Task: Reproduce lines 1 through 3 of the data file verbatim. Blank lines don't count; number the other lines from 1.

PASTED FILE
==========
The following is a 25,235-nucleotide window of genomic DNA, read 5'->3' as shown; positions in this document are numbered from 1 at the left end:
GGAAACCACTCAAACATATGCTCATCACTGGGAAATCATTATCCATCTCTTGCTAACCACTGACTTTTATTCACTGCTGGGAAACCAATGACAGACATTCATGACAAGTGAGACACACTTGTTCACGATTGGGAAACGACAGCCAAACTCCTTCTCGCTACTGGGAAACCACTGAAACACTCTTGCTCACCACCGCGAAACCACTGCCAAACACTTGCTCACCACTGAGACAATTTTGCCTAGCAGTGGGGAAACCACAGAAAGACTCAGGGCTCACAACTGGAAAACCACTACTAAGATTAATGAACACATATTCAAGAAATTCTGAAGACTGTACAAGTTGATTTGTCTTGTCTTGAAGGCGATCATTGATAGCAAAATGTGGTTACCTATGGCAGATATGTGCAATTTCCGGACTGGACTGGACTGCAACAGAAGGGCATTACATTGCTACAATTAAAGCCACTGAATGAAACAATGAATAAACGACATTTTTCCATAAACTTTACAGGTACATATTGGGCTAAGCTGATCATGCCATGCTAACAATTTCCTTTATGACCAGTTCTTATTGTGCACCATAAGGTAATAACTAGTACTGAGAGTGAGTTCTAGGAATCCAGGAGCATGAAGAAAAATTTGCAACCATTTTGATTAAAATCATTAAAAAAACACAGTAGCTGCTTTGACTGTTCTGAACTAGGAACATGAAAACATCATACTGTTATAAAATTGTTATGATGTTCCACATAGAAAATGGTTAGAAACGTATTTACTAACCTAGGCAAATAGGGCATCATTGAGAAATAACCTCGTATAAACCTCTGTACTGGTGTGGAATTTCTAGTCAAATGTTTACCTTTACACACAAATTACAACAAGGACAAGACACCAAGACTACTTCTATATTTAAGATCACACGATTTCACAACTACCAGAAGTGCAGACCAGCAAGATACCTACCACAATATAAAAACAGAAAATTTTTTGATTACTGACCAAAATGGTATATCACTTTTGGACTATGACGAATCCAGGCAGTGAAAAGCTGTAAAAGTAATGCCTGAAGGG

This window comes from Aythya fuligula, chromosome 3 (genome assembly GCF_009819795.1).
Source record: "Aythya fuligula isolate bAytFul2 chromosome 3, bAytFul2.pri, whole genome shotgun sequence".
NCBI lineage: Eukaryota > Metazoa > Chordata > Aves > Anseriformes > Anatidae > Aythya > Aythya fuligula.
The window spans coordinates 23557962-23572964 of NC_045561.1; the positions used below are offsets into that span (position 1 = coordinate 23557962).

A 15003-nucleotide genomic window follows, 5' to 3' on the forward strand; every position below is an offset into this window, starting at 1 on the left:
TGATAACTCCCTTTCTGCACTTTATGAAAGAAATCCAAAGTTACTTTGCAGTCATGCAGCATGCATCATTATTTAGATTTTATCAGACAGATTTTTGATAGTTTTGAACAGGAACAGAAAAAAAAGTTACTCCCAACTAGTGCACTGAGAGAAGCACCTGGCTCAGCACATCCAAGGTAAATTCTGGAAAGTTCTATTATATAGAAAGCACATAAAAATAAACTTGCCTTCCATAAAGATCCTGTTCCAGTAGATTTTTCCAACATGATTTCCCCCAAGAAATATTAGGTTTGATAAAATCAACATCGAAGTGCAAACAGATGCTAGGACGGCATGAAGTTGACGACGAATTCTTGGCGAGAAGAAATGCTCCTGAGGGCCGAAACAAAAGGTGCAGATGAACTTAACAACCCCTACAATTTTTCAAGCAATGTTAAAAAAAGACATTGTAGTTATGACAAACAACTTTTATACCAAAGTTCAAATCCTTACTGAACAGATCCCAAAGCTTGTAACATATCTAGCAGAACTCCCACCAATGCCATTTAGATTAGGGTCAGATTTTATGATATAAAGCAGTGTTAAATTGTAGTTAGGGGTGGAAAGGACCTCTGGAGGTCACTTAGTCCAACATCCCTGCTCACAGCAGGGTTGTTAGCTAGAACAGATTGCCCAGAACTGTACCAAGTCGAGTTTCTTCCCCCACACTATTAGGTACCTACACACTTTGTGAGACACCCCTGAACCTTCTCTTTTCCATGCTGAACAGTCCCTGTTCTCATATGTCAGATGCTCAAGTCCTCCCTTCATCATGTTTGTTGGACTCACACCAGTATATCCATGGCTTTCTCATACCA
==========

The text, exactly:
The following is a 25,235-nucleotide window of genomic DNA, read 5'->3' as shown; positions in this document are numbered from 1 at the left end:
GGAAACCACTCAAACATATGCTCATCACTGGGAAATCATTATCCATCTCTTGCTAACCACTGACTTTTATTCACTGCTGGGAAACCAATGACAGACATTCATGACAAGTGAGACACACTTGTTCACGATTGGGAAACGACAGCCAAACTCCTTCTCGCTACTGGGAAACCACTGAAACACTCTTGCTCACCACCGCGAAACCACTGCCAAACACTTGCTCACCACTGAGACAATTTTGCCTAGCAGTGGGGAAACCACAGAAAGACTCAGGGCTCACAACTGGAAAACCACTACTAAGATTAATGAACACATATTCAAGAAATTCTGAAGACTGTACAAGTTGATTTGTCTTGTCTTGAAGGCGATCATTGATAGCAAAATGTGGTTACCTATGGCAGATATGTGCAATTTCCGGACTGGACTGGACTGCAACAGAAGGGCATTACATTGCTACAATTAAAGCCACTGAATGAAACAATGAATAAACGACATTTTTCCATAAACTTTACAGGTACATATTGGGCTAAGCTGATCATGCCATGCTAACAATTTCCTTTATGACCAGTTCTTATTGTGCACCATAAGGTAATAACTAGTACTGAGAGTGAGTTCTAGGAATCCAGGAGCATGAAGAAAAATTTGCAACCATTTTGATTAAAATCATTAAAAAAACACAGTAGCTGCTTTGACTGTTCTGAACTAGGAACATGAAAACATCATACTGTTATAAAATTGTTATGATGTTCCACATAGAAAATGGTTAGAAACGTATTTACTAACCTAGGCAAATAGGGCATCATTGAGAAATAACCTCGTATAAACCTCTGTACTGGTGTGGAATTTCTAGTCAAATGTTTACCTTTACACACAAATTACAACAAGGACAAGACACCAAGACTACTTCTATATTTAAGATCACACGATTTCACAACTACCAGAAGTGCAGACCAGCAAGATACCTACCACAATATAAAAACAGAAAATTTTTTGATTACTGACCAAAATGGTATATCACTTTTGGACTATGACGAATCCAGGCAGTGAAAAGCTGTAAAAGTAATGCCTGAAGGG

This window comes from Aythya fuligula, chromosome 3 (genome assembly GCF_009819795.1).